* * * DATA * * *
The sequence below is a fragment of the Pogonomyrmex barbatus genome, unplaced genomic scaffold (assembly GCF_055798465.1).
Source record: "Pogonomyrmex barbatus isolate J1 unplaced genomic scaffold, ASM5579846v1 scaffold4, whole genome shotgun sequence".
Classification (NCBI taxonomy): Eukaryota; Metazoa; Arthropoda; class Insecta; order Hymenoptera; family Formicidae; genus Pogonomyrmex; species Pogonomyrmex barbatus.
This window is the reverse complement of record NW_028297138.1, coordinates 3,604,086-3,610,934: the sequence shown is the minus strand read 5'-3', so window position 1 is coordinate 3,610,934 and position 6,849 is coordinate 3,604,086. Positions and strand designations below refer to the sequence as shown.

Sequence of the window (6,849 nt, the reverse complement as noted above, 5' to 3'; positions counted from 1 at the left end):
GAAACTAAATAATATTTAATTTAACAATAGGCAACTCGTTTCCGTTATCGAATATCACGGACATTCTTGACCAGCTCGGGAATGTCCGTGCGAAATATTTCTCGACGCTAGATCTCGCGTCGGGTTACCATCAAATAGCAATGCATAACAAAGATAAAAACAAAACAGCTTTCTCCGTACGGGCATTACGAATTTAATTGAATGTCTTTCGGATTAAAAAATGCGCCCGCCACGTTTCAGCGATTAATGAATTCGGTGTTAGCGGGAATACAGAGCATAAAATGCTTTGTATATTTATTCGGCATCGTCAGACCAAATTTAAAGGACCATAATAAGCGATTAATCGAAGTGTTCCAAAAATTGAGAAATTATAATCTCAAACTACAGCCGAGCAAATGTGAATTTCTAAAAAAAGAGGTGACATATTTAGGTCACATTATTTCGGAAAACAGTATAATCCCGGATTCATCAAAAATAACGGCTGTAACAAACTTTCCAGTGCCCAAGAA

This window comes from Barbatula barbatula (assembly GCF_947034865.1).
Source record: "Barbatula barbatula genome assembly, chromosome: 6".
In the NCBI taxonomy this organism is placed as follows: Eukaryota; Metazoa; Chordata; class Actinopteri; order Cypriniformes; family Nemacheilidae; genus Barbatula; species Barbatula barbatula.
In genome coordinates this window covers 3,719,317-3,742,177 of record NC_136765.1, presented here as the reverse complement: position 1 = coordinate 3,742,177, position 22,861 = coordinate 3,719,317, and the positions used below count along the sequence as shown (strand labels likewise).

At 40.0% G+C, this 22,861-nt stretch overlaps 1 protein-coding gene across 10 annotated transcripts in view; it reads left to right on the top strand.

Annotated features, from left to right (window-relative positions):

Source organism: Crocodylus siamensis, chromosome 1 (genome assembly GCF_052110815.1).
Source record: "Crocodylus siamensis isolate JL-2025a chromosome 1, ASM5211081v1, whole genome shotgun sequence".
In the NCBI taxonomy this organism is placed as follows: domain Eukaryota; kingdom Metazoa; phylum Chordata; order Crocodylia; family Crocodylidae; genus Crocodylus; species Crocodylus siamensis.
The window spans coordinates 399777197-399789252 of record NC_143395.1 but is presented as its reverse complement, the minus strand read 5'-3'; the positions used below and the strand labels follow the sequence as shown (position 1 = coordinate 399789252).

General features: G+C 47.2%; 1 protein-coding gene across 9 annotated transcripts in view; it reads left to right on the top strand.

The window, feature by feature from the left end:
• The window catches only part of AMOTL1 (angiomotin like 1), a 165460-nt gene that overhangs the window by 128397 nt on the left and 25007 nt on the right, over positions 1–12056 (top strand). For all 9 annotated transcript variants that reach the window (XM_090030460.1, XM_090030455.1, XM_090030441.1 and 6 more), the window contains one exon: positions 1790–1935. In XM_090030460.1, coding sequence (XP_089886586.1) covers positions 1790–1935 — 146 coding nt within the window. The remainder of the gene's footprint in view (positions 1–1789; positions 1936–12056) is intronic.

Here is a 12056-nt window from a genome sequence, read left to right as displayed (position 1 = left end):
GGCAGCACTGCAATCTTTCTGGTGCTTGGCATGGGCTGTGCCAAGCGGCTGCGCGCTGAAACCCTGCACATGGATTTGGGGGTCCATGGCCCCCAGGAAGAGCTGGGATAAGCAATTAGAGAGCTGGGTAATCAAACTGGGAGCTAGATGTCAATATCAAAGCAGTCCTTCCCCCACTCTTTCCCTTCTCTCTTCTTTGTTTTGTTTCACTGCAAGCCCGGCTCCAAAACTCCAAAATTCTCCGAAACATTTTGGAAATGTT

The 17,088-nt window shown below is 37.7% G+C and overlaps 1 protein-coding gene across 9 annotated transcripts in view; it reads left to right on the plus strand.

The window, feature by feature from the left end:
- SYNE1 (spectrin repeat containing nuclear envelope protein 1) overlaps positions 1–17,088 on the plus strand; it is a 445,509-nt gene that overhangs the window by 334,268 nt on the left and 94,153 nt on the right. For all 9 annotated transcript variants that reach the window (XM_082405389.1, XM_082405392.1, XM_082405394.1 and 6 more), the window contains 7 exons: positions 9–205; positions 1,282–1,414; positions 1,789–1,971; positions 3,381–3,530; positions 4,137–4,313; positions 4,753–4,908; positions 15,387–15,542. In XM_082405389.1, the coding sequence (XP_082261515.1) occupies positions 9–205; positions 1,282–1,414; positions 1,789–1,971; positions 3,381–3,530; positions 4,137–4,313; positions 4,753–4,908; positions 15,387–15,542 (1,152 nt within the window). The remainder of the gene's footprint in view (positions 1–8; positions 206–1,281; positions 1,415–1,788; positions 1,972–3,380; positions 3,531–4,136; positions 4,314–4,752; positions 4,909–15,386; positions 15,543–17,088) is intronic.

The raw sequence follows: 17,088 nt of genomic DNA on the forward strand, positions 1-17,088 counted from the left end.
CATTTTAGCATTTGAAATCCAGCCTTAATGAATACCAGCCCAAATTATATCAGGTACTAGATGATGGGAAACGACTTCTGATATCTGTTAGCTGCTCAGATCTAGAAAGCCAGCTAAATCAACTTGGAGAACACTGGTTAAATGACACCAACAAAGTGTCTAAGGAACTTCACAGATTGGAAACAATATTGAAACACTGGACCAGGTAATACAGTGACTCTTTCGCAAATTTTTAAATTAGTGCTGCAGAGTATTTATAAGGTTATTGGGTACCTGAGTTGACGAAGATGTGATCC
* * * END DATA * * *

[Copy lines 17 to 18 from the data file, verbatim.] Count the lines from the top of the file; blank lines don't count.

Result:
General features: G+C 47.2%; 1 protein-coding gene across 9 annotated transcripts in view; it reads left to right on the top strand.

The window, feature by feature from the left end: